“I think it’s ridiculous that we’ve had no walks in three days. I cannot believe it. More importantly, it’s about not just walks, but producing, and we haven’t done that. We haven’t gotten hits, period. We haven’t gotten hits with runners in scoring position, we haven’t gotten hits to lead off innings. We need more people on base and more offensive production. You’ve got to give some credit to the pitchers, but not all of it. We just need to be better. It’s as simple as that. Right now we’re not.”
Truer words were never spoken. That was Phillies GM Ruben Amaro Jr., before the Phillies/Cardinals series opener on Thursday addressing the lack of plate discipline the team has shown recently. During Thursday’s game, the Phillies did manage – walks, but one game hardly says slumpbuster.
Amaro’s frustration is shared by many who have asked that this team take more walks, or at the very least, more pitches. That was the calling card of the mid-2000’s Phillies, led by Pat Burrell.
In 2007, at the height of the Phillies offensive output, their on-base percentage was a robust .354. Burrell was third in the major leagues with 114 walks, Ryan Howard fifth with 107. As a team, they led the NL in both categories that season. And it’s no surprise that in 2007, five of the top six teams in bases on balls made the postseason.
Fast forward to this season, and the Phillies are doing their best to stay off the base paths. They’re getting on base at a lousy .291 clip, just ahead of bottom feeders like the Cubs and Marlins in the National League.
Certainly, it’s not all about drawing walks – you must be able to hit. The Phils can’t manage that either. Their 126 strikeouts are fifth worst in baseball, and they rank in the bottom third in the majors in several major offensive categories.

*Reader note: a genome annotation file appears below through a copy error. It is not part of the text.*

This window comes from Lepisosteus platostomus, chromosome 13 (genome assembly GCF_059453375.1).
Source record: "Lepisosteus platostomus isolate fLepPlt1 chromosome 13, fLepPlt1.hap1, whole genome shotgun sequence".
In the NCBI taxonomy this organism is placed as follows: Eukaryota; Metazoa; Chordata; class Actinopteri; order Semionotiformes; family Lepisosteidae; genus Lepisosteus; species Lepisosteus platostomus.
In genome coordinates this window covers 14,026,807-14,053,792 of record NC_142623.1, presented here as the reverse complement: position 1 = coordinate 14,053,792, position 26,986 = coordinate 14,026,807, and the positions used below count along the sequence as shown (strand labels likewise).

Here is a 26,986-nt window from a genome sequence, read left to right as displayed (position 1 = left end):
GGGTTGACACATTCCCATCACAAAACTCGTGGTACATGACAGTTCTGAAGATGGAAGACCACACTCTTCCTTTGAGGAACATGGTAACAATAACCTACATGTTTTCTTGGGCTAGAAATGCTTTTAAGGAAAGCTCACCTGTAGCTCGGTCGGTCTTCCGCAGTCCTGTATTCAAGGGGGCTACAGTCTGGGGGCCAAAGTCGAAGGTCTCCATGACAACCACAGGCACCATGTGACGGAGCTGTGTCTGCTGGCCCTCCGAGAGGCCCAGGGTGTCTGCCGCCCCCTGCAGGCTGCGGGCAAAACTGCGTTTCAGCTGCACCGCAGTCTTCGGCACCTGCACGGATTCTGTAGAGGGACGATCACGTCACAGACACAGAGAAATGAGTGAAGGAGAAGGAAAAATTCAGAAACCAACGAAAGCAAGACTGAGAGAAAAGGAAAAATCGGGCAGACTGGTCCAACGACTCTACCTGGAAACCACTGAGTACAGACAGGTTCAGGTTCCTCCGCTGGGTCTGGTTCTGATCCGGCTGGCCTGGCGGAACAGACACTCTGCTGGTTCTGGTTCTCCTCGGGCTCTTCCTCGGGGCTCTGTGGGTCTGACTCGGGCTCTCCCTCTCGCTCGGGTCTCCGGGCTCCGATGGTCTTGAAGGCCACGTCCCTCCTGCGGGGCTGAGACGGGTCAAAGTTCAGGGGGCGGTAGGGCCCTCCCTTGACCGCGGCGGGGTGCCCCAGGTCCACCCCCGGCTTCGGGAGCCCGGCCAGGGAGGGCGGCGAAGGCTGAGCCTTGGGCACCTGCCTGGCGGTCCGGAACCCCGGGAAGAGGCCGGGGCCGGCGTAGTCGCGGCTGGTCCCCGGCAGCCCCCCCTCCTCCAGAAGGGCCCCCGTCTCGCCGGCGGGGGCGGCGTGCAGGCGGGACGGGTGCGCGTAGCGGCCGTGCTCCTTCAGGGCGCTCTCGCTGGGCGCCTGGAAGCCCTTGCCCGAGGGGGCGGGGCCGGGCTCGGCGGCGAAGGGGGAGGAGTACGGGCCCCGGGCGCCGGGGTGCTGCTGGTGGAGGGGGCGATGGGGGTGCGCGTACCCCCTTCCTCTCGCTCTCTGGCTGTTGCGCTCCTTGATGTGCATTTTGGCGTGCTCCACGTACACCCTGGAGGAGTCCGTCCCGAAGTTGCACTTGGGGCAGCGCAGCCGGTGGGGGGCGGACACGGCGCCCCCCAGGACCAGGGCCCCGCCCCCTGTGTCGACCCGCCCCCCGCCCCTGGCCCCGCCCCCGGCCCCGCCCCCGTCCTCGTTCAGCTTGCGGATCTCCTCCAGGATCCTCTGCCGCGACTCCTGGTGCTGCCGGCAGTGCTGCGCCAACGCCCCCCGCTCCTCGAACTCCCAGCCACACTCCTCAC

And when you can’t hit for power or get on base, it’s a disaster waiting to happen. The Braves have struck out a league-high 121 times, slightly more than the Phillies. However, they also lead the NL in home runs, which more than makes up for their high swing and miss rate.
In the American League, the A’s are in the same boat. Lots of strikeouts, but lots of homers and walks. They’re filled with no-named players, yet lead the AL West because of this approach.
So, how did we get here? Aging veterans means slower bat speed, resulting in the need to guess a little earlier. Those veterans are in place because Amaro felt they represented the best fit for his ball club, some of them on long-term contracts, others as a stopgap. Free-swingers like John Mayberry Jr, Laynce Nix, and Erik Kratz have compounded the issues as role players that lack plate discipline.
And don’t look for Charlie Manuel to ask his guys to sit there and wait for ball four. Prior to Thursday’s game, Manuel admitted he never preached walks, that he’d like to see the team put balls in play. But he did admit that something has to give. Even Manuel understands that to get guys home, you’ve gotta put guys on.
Aging, high-priced players and Amaro’s inability to execute on the lesser, role players has this team searching for a way to score runs. Can it change?
Delmon Young is the epitome of a free-swinging slugger. If healthy, he’ll help the power numbers, but has a career .317 OBP. Young is also a negative threat once he’s on base. Darin Ruf might give this lineup a shot of life, but can’t play the outfield. Does it make sense to trade for another veteran bat to add to an already-aging roster? Would Ruben attempt to overhaul the roster, clear out some of the vets, and attempt to start anew?
There are no easy answers right now, as the team you see is the team you get. Changes must come from within. But that’s part of the problem. Can this group of players become disciplined, when recent history shows a major decline in that department?